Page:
Sculpture takes to the City streets: Martin Wroe on plans to confront the public with imposing works of art

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The Independent Online
SHE'S nine foot tall, black, weighs three hundredweight and is about to park herself in the middle of the Barbican Centre in London.

The Walking Woman by Andre Wallace is one of dozens of works going on display in very public places from next Thursday as part of Art in The City, a sculpture trail that will link 16 sites in the City of London. Following the lead of other European cities, artists in London are being invited to take their creations on to the streets.

As well as his new woman, Mr Wallace will be showing new versions of two of his other favourites. Two glass fibre figures in rowing boats are set for a paddle on the Barbican lake while the mysterious gossips of The Whisper - in which one strapping woman sitting on a fence speaks furtively into the ear of her friend, another huge woman on the same fence - will watch over travellers at Fenchurch Street station.

And the artist will be only too pleased if he finds his new audience clambering all over his work.

'I like it when people touch them,' he said at his East End studio, where he is busily trying to finish his nine-foot woman's right shoulder. 'It means that art is not set apart, not put at a distance from people as it often is in galleries and museums.'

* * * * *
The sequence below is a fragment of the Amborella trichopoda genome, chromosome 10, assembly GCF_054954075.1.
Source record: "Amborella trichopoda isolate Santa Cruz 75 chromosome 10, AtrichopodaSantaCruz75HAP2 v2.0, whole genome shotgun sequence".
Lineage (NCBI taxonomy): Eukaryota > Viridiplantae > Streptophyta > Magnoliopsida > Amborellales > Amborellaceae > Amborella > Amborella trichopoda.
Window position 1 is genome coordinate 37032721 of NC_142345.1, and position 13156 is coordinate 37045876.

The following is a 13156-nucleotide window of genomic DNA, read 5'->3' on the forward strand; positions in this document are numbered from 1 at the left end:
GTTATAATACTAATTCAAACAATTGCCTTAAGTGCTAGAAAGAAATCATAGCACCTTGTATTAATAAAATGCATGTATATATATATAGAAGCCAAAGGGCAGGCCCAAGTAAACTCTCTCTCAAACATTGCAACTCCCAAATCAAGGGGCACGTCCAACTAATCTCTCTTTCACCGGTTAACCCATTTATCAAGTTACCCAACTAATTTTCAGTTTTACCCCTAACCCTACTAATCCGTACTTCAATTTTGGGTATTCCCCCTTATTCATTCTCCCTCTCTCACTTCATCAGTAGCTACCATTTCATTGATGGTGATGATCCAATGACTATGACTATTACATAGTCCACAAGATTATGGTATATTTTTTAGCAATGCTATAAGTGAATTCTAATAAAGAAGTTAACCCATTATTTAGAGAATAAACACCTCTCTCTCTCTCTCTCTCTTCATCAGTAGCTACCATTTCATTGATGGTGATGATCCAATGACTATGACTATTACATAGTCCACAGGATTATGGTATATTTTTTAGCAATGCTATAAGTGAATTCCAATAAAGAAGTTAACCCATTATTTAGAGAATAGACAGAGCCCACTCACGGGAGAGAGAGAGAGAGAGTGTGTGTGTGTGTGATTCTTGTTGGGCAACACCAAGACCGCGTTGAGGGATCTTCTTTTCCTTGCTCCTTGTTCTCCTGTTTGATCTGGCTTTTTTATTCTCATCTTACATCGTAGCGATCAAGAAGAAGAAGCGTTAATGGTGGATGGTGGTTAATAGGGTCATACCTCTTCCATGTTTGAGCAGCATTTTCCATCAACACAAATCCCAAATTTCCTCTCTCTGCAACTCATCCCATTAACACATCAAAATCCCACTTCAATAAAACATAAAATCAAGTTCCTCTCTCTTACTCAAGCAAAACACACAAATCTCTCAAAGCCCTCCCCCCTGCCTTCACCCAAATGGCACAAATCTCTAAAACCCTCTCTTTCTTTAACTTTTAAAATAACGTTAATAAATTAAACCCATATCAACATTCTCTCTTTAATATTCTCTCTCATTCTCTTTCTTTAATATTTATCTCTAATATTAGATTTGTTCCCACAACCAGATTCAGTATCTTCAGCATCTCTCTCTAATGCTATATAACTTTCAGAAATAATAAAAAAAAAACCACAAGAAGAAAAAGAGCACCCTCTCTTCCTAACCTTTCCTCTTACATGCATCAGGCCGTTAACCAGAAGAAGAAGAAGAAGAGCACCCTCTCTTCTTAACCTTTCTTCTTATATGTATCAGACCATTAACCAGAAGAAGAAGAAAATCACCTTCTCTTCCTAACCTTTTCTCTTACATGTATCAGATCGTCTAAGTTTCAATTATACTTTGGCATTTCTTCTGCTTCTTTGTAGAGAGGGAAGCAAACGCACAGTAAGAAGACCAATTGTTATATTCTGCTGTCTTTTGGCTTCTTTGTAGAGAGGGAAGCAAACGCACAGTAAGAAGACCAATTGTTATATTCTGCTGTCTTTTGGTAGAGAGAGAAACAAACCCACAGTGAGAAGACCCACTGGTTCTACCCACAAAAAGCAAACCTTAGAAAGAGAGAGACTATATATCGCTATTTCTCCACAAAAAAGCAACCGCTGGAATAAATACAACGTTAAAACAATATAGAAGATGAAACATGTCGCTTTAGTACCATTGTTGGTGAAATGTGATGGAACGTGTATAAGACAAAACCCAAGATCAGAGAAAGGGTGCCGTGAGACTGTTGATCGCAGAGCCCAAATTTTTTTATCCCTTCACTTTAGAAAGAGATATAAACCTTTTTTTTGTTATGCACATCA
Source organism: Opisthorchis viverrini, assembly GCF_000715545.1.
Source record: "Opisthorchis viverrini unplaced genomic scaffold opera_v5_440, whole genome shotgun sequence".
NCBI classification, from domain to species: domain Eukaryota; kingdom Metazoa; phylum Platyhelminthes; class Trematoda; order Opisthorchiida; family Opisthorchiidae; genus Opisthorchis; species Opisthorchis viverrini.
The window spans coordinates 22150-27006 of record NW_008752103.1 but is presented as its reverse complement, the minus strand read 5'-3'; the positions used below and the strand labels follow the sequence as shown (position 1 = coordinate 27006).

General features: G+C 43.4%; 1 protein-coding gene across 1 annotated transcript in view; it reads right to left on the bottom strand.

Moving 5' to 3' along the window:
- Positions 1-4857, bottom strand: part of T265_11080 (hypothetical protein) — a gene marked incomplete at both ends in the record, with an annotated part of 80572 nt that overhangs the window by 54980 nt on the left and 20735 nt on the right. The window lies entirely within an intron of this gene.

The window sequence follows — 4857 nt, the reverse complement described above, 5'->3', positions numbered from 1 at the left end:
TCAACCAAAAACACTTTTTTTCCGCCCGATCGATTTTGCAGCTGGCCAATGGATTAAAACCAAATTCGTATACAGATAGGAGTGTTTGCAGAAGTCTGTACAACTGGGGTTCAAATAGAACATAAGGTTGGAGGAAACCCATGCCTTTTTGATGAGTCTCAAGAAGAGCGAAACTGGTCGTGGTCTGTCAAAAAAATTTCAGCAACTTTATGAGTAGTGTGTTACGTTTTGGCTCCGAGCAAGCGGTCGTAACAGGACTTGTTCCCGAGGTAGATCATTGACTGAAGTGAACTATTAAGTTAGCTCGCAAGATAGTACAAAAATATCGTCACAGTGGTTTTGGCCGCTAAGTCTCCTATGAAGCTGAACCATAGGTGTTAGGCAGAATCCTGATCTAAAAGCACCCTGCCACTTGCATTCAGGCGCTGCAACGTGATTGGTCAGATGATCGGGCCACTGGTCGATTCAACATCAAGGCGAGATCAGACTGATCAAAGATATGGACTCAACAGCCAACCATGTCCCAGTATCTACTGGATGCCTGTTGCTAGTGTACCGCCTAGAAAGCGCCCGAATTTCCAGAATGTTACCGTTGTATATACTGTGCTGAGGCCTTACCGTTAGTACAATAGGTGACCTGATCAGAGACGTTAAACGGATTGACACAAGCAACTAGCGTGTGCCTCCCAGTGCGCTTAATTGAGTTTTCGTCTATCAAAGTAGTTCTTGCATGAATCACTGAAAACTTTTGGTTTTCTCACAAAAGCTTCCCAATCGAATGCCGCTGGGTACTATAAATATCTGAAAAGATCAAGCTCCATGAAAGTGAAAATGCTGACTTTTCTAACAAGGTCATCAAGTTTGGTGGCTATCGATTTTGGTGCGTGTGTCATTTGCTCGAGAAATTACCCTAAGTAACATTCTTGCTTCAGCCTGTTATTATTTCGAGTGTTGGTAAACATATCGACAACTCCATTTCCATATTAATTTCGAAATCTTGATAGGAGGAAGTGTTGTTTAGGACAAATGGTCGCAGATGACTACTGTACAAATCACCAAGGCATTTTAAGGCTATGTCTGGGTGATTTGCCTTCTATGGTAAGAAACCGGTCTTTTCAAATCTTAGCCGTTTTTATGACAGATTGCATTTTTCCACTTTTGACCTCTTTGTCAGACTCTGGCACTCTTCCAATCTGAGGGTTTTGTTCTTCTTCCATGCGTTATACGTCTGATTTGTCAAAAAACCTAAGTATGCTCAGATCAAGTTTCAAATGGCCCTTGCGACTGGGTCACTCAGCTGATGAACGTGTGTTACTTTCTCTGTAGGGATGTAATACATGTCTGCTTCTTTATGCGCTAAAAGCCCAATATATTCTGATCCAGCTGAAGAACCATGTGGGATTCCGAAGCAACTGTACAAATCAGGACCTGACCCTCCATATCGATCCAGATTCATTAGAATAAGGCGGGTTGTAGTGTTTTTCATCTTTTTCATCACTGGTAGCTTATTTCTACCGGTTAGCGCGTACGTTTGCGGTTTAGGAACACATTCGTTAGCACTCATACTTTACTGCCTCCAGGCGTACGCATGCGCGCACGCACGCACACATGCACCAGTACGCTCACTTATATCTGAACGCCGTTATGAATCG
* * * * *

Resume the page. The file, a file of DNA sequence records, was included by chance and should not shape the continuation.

Art in the City, which features bronze and stone structures as well as kinetic work using optic fibres, will place pieces of sculpture throughout the City at places including Leadenhall Market, St Paul's Churchyard and the Bank of England.

A life-size elephant by Anthony Heywood, made of old televisions and recycled household gadgets, will appear in Broadgate. A flock of wire sheep by Sophie Ryder will graze in Finsbury Circus and a giant head will apparently be breaking through the paving stones of Paternoster Square.

And if the art refreshes the public, the public's reaction invigorates the artist.

'You know your work is successful if you can see the public reacting,' Wallace said.

'A mixed reaction is success. Even if you listen to some people not liking it, you hear many who do. You're only on to a loser if nobody likes it.'

Art in the City runs until 25 July.

(Photograph omitted)